CH: One of our four-year district goals right now is that all our students will be reading at grade level by the end of third grade. The elementary literacy team the year before last, so that would be 16 and 17, did a study of what needs to happen for our program to be even more responsive to the needs of all our learners, and that was before we even set the goal of everybody reading at grade level by the end of third grade. Their recommendation was to adopt a reading series. The district invested over $65,000 in their reading series. We also moved to classroom teacher from the classroom into a literacy specialist position. That position is specifically designed to help teachers and to support teachers with the implementation of this new reading series. That teacher is in classrooms doing model lessons. She's coaching teachers. She's making sure everybody has the resources that they need. She's gathering the data. She's leading data meetings. And she also is working with students. So, we added that position in. We also added in -- this was last minute -- we got an influx of kindergartners last June and we had one of our teachers who is on our payroll moved into our UPK (Universal Prekindergarten) position. But we had these kindergartners come in and so we had to make the decision about what do we do with this? Do we have class sizes that are not really acceptable to our standards in terms of class size? Do we bring in an aide into each of those classrooms? What do we do?
CH: We decided, the board was in support of this as well, that we would partner with the YMCA. They took our UPK program. We could then move that teacher who we had designated as UPK into kindergarten, which then further reduced class sizes. I believe our class size in kindergarten is 14 students. Our average class size in our elementary building this year is 17 students per class.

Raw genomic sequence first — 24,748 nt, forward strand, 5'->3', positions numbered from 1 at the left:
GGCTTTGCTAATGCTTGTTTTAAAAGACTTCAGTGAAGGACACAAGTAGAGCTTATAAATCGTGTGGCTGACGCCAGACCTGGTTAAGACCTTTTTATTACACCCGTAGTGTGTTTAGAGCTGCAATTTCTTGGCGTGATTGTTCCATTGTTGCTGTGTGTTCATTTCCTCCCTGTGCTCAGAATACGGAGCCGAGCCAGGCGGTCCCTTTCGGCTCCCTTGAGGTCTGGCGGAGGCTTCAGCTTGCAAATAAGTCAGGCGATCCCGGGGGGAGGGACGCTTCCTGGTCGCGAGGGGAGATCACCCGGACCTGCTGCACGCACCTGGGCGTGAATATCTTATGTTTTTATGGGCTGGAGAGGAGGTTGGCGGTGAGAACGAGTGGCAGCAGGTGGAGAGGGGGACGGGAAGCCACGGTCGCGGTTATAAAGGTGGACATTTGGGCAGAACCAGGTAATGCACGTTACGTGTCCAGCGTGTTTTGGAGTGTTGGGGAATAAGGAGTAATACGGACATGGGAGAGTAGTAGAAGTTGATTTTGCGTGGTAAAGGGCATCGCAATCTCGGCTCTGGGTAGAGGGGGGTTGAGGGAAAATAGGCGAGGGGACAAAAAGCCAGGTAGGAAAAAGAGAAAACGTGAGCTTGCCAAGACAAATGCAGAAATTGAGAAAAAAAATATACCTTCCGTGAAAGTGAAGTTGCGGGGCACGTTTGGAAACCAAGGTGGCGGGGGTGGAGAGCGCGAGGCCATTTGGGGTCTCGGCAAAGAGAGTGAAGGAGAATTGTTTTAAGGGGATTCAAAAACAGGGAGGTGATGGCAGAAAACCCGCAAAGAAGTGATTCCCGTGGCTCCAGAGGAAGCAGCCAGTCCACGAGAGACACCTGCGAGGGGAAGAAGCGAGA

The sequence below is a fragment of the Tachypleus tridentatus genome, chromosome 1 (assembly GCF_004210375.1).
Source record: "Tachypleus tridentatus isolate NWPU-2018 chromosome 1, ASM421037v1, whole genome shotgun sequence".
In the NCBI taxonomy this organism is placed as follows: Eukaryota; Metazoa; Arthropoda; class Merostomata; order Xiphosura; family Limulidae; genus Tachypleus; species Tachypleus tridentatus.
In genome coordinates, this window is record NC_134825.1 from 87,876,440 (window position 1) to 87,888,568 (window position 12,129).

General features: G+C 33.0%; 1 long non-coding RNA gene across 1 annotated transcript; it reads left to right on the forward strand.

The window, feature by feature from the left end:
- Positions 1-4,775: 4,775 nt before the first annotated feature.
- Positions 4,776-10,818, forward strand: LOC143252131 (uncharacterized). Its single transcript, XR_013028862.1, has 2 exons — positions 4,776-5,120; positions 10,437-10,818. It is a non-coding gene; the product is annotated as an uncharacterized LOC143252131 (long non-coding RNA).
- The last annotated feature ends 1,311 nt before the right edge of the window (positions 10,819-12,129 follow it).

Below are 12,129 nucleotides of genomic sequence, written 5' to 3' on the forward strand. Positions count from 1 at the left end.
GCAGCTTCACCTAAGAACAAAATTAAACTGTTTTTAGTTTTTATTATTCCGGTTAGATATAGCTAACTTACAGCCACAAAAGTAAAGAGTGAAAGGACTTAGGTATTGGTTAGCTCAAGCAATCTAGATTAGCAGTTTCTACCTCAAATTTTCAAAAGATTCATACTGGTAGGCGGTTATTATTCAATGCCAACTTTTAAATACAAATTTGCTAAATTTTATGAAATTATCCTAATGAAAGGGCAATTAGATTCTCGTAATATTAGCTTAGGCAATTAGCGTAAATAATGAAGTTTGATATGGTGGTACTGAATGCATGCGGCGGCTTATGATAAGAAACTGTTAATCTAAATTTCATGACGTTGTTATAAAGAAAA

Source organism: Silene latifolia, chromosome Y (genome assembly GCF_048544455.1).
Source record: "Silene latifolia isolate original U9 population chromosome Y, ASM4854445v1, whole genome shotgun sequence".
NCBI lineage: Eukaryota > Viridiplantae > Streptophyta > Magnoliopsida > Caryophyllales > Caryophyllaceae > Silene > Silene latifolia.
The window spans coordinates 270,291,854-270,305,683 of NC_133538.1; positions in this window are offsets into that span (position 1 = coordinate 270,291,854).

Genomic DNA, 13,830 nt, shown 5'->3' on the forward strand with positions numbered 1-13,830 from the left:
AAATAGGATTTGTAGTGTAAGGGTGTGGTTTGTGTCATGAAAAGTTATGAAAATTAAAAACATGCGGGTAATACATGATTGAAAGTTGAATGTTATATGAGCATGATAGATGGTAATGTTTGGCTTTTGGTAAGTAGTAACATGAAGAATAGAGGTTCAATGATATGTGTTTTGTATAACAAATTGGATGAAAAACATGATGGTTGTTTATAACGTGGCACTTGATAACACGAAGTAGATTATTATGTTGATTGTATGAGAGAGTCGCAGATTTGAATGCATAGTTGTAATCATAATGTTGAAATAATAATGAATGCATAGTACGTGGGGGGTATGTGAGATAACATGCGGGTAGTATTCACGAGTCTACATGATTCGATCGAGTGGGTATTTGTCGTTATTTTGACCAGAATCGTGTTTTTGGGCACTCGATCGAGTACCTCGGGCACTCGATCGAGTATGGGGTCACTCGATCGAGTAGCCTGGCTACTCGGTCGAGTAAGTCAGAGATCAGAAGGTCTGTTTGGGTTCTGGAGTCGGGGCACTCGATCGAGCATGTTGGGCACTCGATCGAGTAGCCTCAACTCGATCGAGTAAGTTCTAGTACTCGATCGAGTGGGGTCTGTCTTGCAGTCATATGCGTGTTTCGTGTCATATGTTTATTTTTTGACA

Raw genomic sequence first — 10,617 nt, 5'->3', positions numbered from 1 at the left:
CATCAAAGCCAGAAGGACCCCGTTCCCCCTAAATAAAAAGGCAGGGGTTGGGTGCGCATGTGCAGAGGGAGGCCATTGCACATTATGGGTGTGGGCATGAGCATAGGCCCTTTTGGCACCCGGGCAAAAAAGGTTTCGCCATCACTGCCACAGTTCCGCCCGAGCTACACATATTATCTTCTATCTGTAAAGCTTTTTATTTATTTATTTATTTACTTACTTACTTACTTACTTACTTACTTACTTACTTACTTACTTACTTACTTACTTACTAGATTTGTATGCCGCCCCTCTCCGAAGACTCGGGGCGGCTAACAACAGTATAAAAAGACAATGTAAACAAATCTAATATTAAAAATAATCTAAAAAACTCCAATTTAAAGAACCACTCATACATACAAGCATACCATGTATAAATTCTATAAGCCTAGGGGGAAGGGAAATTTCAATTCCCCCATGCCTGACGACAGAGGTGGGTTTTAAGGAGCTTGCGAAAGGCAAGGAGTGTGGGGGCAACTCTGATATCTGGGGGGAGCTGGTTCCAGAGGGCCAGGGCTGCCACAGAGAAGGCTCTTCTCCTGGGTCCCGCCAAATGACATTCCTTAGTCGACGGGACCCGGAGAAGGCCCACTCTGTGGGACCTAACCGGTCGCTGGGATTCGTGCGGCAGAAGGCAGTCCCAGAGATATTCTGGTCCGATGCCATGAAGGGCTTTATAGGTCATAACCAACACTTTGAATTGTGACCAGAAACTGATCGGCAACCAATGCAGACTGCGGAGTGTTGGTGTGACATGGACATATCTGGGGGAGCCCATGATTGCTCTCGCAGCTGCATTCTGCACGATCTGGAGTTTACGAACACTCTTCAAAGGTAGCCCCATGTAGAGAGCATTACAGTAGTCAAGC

CH: In Addition to all of those -- I mean that's a lot, right, for the 17-18 school year. And I want to go back to the things that we were talking about earlier. This is about building capacity. This is about building systems. This is about building the type of school district that creates the conditions for all our students to be those confident learners that our mission statement talks about in that safe environment. It's from that mission statement that we developed our four goals. We have for teaching and learning goals. We have for learning environment goals. Again, these are all about collaborative structures. It's all about student engagement. But to get to student engagement we need to have that overall community support. That's what we're building in Alexander.
CH: For this year, we actually have two retirements. We are going to replace both of those positions and we're also adding in, if the voters vote for this, an Instrumental Music person. The reason that we're adding and growing our Instrumental Music program is that we have over 370 students in our school district of 850 who participate in either vocal or instrumental music. That's not counting all our students in general music classes nor is it counting our third-graders who take recorder lessons. That type of activity for our students not only speaks to the level of engagement, but speaks to something that we're proud of. Our vocal and instrumental music bands just went to a festival in Boston. They came away with seven big huge trophies, sort of Best-of-Show types of trophies.